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History & Theory

Left Debates: Fault Lines of the Global Crisis

Alex Callinicos, Bonfire of Illusions: The Twin Crises of the Liberal World, Polity, 2010

Review by Ashley Smith

Bonfire Of Illusions

We have entered a whole new, crisis-ridden and conflictual period in world history. The combination of George W. Bush’s disastrous occupation of Iraq and the global economic crisis has ripped apart the unipolar world order the United States attempted to construct after the Cold War. The so-called Washington Consensus is in tatters, the United Sates is bogged down in two disastrous occupations, and it faces new rivals, especially China, in an emerging multipolar world order.

The prolific Marxist writer Alex Callinicos deftly summarizes the fault lines of this new order in his new book Bonfire of Illusions, a popular outline of his more scholarly Imperialism and Global Political Economy. He argues that the twin crises of U.S. imperialism – the crisis of the free market and the occupation of Iraq – are rooted in the unresolved crisis of profitability and over accumulation that the world economy entered in the 1970s.

Despite its neoliberal policies, Callinicos argues, the United States has been unable to restore profits to the levels of the post-Second World War economic expansion called the long boom. To compensate for this underlying weakness, the United States turned to speculative finance and, especially after the Cold War, to its military power to maintain its dominance over the world system. In the wake of the twin crises, U.S. hegemony is now in decline. In successive chapters, he fleshes out the nature of the global economics crisis, the weakened state of U.S. imperialism, and a socialist alternative to the twin crises of the system.

He opens with a summary of the crisis of the system and the ideological convulsions it has caused. He shows how the neoliberal fantasies about a self-correcting market came crashing down with the investment bank Lehman Brothers. Neoliberals like Alan Greenspan were forced to admit flaws in their model of capitalism and endorse, the turn to state intervention. In the wake of neoliberal confusion, Callinicos shows how Keynesians, especially those influenced by Hyman Minsky, have advocated the reregulation of capitalism as a solution to the crisis. But as he shows, they fail to grasp the deep roots of the crisis in the system itself that regulation cannot overcome.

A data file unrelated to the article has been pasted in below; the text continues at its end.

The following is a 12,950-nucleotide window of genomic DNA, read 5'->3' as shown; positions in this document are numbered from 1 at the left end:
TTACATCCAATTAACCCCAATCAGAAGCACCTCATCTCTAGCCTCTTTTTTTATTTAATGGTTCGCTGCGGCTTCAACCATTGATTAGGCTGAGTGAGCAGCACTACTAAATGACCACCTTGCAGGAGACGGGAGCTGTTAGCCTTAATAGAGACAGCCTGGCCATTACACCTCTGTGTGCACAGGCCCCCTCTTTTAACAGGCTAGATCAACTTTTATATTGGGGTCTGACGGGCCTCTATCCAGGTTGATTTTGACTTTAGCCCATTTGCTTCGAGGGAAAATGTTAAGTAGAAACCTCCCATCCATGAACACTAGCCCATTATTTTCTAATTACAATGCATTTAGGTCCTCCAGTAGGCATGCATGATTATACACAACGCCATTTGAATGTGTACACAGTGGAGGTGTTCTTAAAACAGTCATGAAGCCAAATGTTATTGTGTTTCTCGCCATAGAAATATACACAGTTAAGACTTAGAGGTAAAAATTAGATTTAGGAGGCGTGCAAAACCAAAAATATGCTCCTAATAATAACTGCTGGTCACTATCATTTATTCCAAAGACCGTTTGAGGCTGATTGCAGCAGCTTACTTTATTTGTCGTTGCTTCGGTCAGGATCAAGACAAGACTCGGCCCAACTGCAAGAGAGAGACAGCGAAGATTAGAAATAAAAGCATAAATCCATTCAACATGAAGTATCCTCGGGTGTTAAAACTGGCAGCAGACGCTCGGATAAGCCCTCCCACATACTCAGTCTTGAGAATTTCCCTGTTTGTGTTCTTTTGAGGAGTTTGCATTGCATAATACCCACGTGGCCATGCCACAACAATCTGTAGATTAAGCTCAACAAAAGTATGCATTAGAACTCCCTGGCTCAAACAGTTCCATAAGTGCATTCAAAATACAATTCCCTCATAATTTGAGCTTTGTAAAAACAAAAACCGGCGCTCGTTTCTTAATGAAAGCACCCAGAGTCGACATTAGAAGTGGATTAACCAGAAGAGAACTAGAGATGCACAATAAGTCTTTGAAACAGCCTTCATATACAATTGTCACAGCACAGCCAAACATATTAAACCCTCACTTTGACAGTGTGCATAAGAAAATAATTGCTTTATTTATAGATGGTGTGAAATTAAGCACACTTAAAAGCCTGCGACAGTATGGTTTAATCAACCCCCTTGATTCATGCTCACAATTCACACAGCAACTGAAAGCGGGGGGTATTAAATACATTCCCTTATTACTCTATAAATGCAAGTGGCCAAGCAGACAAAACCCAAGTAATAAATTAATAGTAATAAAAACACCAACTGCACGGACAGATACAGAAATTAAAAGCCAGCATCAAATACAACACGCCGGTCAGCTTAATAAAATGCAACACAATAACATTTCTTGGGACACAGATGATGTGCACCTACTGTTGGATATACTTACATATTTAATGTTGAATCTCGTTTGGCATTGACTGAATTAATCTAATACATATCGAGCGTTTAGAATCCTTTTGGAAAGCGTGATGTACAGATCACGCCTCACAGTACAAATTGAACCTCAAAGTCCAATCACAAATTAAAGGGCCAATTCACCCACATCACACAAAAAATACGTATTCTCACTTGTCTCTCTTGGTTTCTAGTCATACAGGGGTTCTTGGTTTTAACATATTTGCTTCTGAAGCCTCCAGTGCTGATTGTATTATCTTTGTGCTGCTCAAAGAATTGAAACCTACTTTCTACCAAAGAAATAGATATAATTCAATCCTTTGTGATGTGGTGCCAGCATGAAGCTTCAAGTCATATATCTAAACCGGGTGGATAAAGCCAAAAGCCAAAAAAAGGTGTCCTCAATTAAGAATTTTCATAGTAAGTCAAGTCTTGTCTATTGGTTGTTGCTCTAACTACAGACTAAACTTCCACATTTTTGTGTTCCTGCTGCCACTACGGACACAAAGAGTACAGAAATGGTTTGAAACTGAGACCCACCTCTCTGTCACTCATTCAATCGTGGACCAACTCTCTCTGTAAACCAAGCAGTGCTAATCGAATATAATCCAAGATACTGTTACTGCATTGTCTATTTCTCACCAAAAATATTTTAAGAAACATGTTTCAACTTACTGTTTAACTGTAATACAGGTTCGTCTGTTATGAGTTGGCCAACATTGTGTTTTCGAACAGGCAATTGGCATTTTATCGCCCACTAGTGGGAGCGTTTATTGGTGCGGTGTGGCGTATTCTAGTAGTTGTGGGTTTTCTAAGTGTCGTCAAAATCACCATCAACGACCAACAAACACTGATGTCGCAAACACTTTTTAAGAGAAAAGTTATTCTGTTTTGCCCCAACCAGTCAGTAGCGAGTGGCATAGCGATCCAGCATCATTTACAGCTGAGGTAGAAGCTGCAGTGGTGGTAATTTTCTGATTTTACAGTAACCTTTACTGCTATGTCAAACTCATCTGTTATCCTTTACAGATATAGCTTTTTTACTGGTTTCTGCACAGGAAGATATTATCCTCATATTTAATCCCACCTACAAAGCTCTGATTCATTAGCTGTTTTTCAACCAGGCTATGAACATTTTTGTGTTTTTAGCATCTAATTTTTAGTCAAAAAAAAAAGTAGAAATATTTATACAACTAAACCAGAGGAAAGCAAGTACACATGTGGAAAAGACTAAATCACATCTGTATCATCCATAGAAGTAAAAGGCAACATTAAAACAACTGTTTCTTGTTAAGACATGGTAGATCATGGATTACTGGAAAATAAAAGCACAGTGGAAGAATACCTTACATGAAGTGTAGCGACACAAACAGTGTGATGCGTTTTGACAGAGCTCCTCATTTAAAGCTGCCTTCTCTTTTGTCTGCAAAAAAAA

Marxism offers a far better explanation. In the tradition of Robert Brenner and the late Chris Harman, Callinicos argues the world economy never fully recovered from the crisis it went into in the 1970s. That crisis was rooted in a global rise in the organic composition of capital – the growth of technical investments over wage payments – expressed in overproduction of the means of production and commodities. Capitalists had built too many factories producing too many commodities that they could not sell at high enough rates of profit/ As a result, Callinicos contends, capitalism over the last forty years has suffered from “(i) a long-term crisis of over accumulation and profitability; (ii) a global financial system that is both chronically unstable and structurally unbalanced; and (iii) a growing reliance on credit bubbles to sustain economic expansion.”

While neoliberal policies smashed unions, cut workers’ standards of living, and deregulated the market, especially in finance, Callinicos argues they never overcame the persistent problem of over accumulation, the rise in the organic composition of capital, and the consequent squeeze on the rate of profit in the real economy.

Based on this argument, the British Socialist Workers Party went so far as to argue during the neoliberal boom of the 1990s that we had entered “the 1930s in slow motion.” Callinicos has retreated from this formulation in his books, as did his co-thinker Harman. Instead of denying the 1990s boom, Callinicos contends that it did not restore growth rates and profitability on par with the long boom, rather it relied on speculative bubbles – like the one in housing that popped, sending the economy back into crisis. In this model, the financialization of the economy is an expression of the underlying, long-term crisis in the system.